This was a clear case of just going and finding out for myself. The morning temp was 8F when I got up. It was warming up slowly despite abundant sunshine. I got out after lunch. The temp had only risen to 24F degrees. I assumed everything would be firm. And it was. I went up on the ridge above my house to Brewer Park.



I found “less then ideal” conditions, but it was still ride-able. I found myself dismounting quite a bit to walk around icy patches. Studded tires would have been nice. I did okay without. More troublesome then the icy spots was stretches where walkers and runners had been on the trail when there was soft conditions. The deep, frozen footprints nearly bounced me off my bike. I had to walk a few sections due to this. Overall I did more walking to get around the footprints frozen in the trail then I did to get around ice. We need to educate all users to stay off the trails during soft conditions.


I’m so happy I went and found out for myself what conditions where like. It was challenging riding, but I still had fun. I got to enjoy the sunshine and ride my bike through the wooded hillsides overlooking Duluth. That’s a good day.


The Purple Pug still looks good after so many winters!!!



Velo Duluth’s New Year’s Day ride 2017.


I can’t remember how long I’ve been attending this New Year’s Day Ride. I reckon I started going around 2004 or 2005. I’ve gone every year since, with one exception. I missed 2009 because I was recovering from surgery for a shattered humerus bone in my right arm.  The ride dates back 35 or 40 years. Originally being a road ride. This year they added the option of a road ride or a fat tire ride on the local mtb trails due to the growing popularity of fat tire bikes. Since I spent the previous two days on my fatbike and was feeling the efforts, I opted for the traditional road ride.


Velo Duluth is a bicycling club that has gone mostly dormant. I still pay my membership fee every year. It gets me an in-store 15% discount off parts purchased at Twin Ports Cyclery. This years ride attracted a modest group of around 12 or 14 riders. The temperature was a balmy 30F degrees. Unusually high. I started the ride with a small group of six. The plan was to head towards Canal Park and then out to Park Point. A nice 15 mile round trip. I ended up bailing on the group in Canal Park and heading home. My gut hasn’t felt right since the middle of last week. I was enjoying being out on the bike, but needed to be setting my own pace.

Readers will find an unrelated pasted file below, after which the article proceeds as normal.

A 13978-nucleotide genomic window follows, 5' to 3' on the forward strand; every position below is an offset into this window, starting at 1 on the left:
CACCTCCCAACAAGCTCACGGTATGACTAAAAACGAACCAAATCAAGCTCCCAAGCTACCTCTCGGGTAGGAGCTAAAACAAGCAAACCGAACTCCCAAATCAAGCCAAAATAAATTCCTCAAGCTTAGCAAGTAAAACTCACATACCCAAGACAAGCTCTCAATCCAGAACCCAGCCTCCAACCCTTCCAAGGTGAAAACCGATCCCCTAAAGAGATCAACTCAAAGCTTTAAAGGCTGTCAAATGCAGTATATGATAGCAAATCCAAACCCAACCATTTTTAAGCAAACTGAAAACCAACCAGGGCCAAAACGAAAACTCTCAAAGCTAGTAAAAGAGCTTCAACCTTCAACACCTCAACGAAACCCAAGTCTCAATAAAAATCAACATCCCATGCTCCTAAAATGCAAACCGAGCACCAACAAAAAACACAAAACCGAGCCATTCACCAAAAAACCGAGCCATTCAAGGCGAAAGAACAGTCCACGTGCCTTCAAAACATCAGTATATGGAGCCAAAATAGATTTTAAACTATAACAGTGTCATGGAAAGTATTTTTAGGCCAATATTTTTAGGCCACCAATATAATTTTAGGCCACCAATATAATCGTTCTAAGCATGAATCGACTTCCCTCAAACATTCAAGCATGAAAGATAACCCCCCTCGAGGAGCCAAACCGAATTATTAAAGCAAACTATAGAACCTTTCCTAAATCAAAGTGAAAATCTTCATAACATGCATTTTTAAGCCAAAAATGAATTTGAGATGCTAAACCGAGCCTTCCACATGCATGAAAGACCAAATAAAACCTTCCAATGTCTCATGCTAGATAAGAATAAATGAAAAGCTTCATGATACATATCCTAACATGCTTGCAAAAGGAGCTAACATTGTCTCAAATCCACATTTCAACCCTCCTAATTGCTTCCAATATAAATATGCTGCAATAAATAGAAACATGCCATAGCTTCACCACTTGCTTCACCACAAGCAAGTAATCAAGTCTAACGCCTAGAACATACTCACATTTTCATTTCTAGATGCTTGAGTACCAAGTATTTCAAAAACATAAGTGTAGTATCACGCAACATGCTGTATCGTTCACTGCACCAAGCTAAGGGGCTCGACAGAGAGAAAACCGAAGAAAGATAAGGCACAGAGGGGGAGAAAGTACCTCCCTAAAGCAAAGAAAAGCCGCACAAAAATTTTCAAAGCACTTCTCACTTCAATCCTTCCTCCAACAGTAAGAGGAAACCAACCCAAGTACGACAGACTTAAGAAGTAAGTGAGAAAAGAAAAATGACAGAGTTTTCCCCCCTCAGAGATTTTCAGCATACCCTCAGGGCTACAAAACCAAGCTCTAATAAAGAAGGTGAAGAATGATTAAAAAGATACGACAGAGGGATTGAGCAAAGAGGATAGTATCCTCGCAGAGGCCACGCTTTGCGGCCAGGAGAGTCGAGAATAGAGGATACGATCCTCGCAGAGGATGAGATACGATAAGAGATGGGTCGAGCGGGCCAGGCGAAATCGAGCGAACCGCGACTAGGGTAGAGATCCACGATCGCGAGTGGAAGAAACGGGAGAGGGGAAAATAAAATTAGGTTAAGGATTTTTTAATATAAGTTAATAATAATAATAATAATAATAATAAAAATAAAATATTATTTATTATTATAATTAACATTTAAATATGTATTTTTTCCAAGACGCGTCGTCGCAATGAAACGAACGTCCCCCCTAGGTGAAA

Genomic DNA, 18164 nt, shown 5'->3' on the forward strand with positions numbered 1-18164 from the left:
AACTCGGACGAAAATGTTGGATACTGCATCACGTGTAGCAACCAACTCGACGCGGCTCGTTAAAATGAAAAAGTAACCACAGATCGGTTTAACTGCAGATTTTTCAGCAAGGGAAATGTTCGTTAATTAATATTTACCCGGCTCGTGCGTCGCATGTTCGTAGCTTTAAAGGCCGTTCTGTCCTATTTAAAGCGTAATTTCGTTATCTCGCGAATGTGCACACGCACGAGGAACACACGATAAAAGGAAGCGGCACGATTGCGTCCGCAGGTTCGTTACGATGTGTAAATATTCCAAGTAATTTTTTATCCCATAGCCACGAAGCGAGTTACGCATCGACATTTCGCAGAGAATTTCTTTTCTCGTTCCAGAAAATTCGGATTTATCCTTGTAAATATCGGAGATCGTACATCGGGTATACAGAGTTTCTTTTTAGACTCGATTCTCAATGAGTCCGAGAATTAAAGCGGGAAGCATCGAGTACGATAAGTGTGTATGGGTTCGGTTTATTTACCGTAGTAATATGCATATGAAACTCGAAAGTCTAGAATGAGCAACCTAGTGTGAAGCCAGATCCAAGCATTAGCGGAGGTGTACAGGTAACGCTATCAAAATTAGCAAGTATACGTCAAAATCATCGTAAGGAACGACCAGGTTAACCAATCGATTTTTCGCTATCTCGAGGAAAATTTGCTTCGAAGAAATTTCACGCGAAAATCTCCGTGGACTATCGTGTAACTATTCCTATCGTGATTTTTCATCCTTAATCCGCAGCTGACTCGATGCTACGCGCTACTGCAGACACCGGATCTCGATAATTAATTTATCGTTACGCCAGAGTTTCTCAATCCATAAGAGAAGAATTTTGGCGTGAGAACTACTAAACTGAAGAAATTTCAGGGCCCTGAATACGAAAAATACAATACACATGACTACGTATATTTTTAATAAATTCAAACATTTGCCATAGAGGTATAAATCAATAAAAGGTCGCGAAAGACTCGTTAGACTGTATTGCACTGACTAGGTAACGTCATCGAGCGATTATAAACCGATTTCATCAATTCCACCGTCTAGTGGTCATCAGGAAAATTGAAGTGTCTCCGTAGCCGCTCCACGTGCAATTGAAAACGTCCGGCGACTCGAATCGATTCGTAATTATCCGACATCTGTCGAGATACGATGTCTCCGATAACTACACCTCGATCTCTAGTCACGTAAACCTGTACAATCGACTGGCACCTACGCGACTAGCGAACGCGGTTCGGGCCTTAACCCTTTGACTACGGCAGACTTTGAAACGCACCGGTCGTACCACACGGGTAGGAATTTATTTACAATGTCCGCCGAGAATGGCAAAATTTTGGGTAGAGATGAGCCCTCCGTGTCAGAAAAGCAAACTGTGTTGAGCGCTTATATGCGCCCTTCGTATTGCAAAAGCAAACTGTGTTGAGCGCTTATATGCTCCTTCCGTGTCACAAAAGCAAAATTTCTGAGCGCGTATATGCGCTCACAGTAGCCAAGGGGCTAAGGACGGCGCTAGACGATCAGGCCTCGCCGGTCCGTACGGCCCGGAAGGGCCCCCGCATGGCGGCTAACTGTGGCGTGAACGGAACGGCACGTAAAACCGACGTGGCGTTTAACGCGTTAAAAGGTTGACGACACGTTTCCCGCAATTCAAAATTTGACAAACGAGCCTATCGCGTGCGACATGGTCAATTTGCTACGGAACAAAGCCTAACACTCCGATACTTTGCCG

I was joking with Susan the day before. I was mentioning I was going to the ride. These days it is often the only group ride I do all year long. As an introvert, I joked, I try to get that group ride thing checked off the list on the first day of the year. Then I can say I’ve done my group ride for the year. It helps lower my social anxiety for the next 364 days.

Canal Park, Duluth, Minnesota.

It was a beautiful day to be out on a bike. Sunshine and “warm” temps. The street conditions were exactly what my A-train Super Commuter was designed for. Lots of sloppy slush, salt and sand with patches of ice.

Duluth side streets.

The side streets are mostly covered in an inch of ice from the Christmas Day rain/snow/sleet storm. On top of the ice is a nasty mixture sand, salt, and slush. The A-train’s belt drive, Rohloff IGH hub, disc brakes, and stainless steel frame are impervious to this bicycle-eating concoction. It’s a dream to ride in these conditions.

Happy New Year to all the reader’s of this blog.

Weekend report: First snowy rides of the season.


The same spot one week apart.

I look forward to winter. I keep saying the funnest riding I do all year is the riding I do on snow with my Surly Pugsley in snow. I get giddy when the forecast calls for a snow storm. This year we had a very warm November. A very late frost, perhaps a record late frost. The wait for snow has been much longer than normal. But when the weather did change, it was abrupt. The two pictures above were taken from the same spot one week apart. Open water in one, snow covered ice in the other. I’ve been giddy. Saturday we had just enough snow to make it feel like snowbiking. I hit the MTB trails in my neighborhood. The temperature was 10F/12C degrees. That definitely made it feel like winter, finally.


There were other fatbikers out on the trails on Saturday as well. I remember when I bought my Pugsley, I rode all winter for 6 years before I saw another fatbike on the local trails I was using. What a change.

Sunday we had fresh snow when I woke up and light snow all day. By time I got out on the trails in the afternoon there was a powdery 2″ layer of the fresh stuff. I decided to avoid the MTB specific trails and ride some of the neighborhood multi-use trails. Mostly for a change of scenery from the Saturday ride. Some of these trails are snowmobile trails once there is enough snow. Right now there’s not enough for the snowmobiles to use the trails. To keep this short the rest of this post will be a picture post from my Sunday ride.




So good to have the winter season underway. If this would turn out to be a cold winter we could have snow on the ground until April. That’s a lot of snow bike rides to look forward to.

Fresh legs.

In town gravel riding.